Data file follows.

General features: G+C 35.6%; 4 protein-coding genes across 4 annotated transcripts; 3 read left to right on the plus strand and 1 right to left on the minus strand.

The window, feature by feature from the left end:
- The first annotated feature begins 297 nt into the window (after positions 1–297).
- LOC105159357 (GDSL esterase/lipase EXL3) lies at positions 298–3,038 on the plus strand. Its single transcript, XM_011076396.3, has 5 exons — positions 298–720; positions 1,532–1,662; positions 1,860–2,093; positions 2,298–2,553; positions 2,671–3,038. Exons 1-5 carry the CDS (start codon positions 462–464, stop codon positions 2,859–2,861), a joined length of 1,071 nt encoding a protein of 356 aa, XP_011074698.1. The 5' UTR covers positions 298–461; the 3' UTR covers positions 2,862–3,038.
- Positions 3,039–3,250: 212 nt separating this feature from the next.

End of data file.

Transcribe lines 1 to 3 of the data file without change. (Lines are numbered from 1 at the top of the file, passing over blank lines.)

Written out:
General features: G+C 35.6%; 4 protein-coding genes across 4 annotated transcripts; 3 read left to right on the plus strand and 1 right to left on the minus strand.

The window, feature by feature from the left end:
- The first annotated feature begins 297 nt into the window (after positions 1–297).